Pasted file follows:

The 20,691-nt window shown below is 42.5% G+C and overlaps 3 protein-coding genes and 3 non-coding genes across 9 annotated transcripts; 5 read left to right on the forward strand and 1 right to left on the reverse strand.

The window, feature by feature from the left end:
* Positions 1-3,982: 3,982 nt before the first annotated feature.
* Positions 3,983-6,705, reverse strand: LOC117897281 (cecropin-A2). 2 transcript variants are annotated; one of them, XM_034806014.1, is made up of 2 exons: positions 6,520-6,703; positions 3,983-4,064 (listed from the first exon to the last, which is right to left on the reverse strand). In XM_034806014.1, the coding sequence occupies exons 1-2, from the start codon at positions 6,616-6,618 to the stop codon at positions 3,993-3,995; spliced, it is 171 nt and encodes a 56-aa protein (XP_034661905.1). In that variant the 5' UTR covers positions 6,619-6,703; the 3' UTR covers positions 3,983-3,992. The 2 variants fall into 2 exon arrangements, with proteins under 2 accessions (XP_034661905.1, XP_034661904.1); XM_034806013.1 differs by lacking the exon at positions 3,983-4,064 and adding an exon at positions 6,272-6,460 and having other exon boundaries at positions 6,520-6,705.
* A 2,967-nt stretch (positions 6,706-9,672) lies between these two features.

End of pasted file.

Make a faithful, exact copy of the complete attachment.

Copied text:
The 20,691-nt window shown below is 42.5% G+C and overlaps 3 protein-coding genes and 3 non-coding genes across 9 annotated transcripts; 5 read left to right on the forward strand and 1 right to left on the reverse strand.

The window, feature by feature from the left end:
* Positions 1-3,982: 3,982 nt before the first annotated feature.
* Positions 3,983-6,705, reverse strand: LOC117897281 (cecropin-A2). 2 transcript variants are annotated; one of them, XM_034806014.1, is made up of 2 exons: positions 6,520-6,703; positions 3,983-4,064 (listed from the first exon to the last, which is right to left on the reverse strand). In XM_034806014.1, the coding sequence occupies exons 1-2, from the start codon at positions 6,616-6,618 to the stop codon at positions 3,993-3,995; spliced, it is 171 nt and encodes a 56-aa protein (XP_034661905.1). In that variant the 5' UTR covers positions 6,619-6,703; the 3' UTR covers positions 3,983-3,992. The 2 variants fall into 2 exon arrangements, with proteins under 2 accessions (XP_034661905.1, XP_034661904.1); XM_034806013.1 differs by lacking the exon at positions 3,983-4,064 and adding an exon at positions 6,272-6,460 and having other exon boundaries at positions 6,520-6,705.
* A 2,967-nt stretch (positions 6,706-9,672) lies between these two features.